NAND Flash in the Data Center: 10 Potential Pitfalls to Avoid
Many flash memory products solve for narrow application areas. Some database accelerators require a deeper understanding and tuning effort to implement for a very specific part of the application stack. Beware of "specialized" storage, the kind that says it is specially designed for a particular use case. If the system is optimized for whatever that use case looks like today, what happens tomorrow when the software or system vendor comes out with the next release and things change?
Profit Per IOPS
If dollars per gigabyte was the only thing that mattered, no one would buy anything but tape. So why when buying high-performance systems, do people compare them based only on dollars per gigabyte? Because they assume that within a given storage tier everything provides the same performance. Servers, software licenses, people: They cost you the same amount per hour, regardless of how many I/OPS (I/O operations per second) they get, but their productivity per hour is a direct function of how many IOPS they get. The real costs are typically modeled at peak-performance requirements. When high IOPS are required and that requirement is sustained over time, the dollar cost will be inflated by systems that cannot sustain that performance over time.
Performance Issues of Consumer-Grade MLC
Multi-level cell (MLC) flash is an emerging technology, and to leverage for enterprise storage, high levels of redundancy are required. Higher latency-as compared to single-level cell (SLC) flash-puts more demand on controller architecture to distribute the IO to maximize and sustain the yield of MLC performance. The reason most vendors are hot on using MLC is that their controllers/shelf heads are very slow, compared with the flash that is the controller, not the flash that limits performance. Therefore, if they replaced their MLC SSDs with SLC SSDs, there would be little or no increase in performance.
Application vs. Capacity Needs
Applications such as big data analytics, business intelligence, simulation and decision support are demanding more performance out of storage. In-memory applications are very expensive to scale, but Tier 1 flash memory systems can reduce that cost significantly by providing memory-like latency with enterprise storage capacity. As applications scale in the data they consume and produce, capacity alone is a less relevant characteristic, while performance, reliability and sustainability (power, cooling and space overhead) become more relevant.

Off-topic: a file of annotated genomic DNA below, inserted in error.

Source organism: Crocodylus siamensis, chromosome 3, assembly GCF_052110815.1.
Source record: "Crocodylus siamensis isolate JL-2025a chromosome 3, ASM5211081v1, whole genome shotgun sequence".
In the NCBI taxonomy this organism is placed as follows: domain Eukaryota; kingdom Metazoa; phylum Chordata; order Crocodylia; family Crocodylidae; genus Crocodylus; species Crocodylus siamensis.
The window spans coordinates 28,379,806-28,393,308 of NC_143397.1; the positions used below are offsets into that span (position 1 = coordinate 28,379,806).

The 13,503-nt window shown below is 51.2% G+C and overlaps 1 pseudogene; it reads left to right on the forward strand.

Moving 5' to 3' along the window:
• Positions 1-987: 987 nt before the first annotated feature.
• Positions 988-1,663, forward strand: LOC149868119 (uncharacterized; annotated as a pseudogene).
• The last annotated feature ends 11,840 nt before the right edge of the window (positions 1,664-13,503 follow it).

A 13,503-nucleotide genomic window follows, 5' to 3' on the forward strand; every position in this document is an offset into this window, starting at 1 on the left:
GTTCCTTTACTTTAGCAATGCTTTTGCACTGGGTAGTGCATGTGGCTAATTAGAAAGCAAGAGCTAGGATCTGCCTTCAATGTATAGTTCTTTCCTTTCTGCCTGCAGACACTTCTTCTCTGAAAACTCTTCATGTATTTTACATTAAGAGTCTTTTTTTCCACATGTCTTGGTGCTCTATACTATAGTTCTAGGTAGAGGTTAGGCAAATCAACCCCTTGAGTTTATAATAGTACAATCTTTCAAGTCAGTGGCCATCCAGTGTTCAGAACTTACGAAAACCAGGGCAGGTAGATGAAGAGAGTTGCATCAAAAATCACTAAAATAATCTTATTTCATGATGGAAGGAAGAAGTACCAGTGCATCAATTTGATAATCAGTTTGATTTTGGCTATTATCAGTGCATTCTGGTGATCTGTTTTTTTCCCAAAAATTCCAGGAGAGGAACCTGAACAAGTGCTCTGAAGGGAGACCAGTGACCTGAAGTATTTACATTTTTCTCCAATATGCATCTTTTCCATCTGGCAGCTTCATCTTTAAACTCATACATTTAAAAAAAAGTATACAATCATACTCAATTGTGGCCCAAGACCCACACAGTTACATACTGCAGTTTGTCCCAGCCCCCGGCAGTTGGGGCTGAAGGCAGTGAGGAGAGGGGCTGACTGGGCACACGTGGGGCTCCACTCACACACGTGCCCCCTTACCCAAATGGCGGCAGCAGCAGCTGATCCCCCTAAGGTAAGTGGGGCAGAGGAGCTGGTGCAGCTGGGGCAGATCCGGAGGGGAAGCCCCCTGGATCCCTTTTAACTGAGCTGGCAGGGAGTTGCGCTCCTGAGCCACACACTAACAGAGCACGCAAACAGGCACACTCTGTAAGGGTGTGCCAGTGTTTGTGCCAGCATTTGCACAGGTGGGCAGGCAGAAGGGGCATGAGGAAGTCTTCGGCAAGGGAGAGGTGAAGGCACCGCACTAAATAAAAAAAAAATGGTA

Real-time analytics are typically ad hoc user-driven queries. As such, you want to have a consistent user experience (i.e., 99 percent of response times under 5 seconds). Disk-based performance is much less deterministic, compared with flash memory, which results in over-provisioning for nonpeak loads. A higher percentage of time out of peak means less return on that cost.
Quality of Service
Flash storage needs to provide deterministic performance as the mix of reads and writes changes. Availability is also tied directly into QOS. Hot-swappable components with hot spares provide a higher class of QOS for mission-critical apps.
Fault-tolerant server flash costs you in more ways than one. Not only do you need two to three times the storage locally, but you also need it at your replication sites. Worse, the latency and bandwidth promise of server flash is lost once all writes have to be synchronously mirrored to one or more local servers-even if remote replication is asynchronous. Now, your write latency is worse than storage-area network (SAN) storage, and your write bandwidth is a fraction of the size of your network port. If you have to bring the system down to replace a failed component, that can impact the availability of your application. Typically, this means you need to double or triple the number of systems if those systems do not have hot-swap capability for the replacement of components.
Refresh and Replacement
Refresh cycles and capacity/capability increases never end. With server flash, if you need more capacity, you have to replace what you have or increase it by whole multiples. You can't just buy an extra 25 percent each quarter. When it's time to refresh your servers, you have to refresh the server flash on the same schedule, and retire your existing storage along with the servers holding it. If you're adding high-performance servers to solve a problem, you have to buy storage just for the new servers. If your flash is in SAN-attached arrays, when you add more servers, you don't have to add storage, and when you add storage, you don't have to add servers. When you refresh servers or storage, you can do them separately on different time schedules.
Commodity Hardware Infrastructures
Not all flash devices or systems are the same-or support the same protocols and standards. The fit with existing infrastructure, support for interconnects with appropriate performance and the needs of shared storage must be taken into account.
Hidden Costs of Dedicated Storage
Peripheral Component Interconnect Express (PCIe) cards in servers are never filled. That's because a) the performance is so bad if they are; b) the app storage requirements in a large data center never evenly fill the local storage of each server; and c) you pay for the storage, even if you don't use it. Disk arrays that have to be partitioned or dedicated to certain apps (because of disk contention) cost you more because you still paid for the storage you aren't using, as well as for the extra arrays and licenses that go with them. Flash has no contention issues, and when it's networked, you can share it fully and get the use of everything you paid for.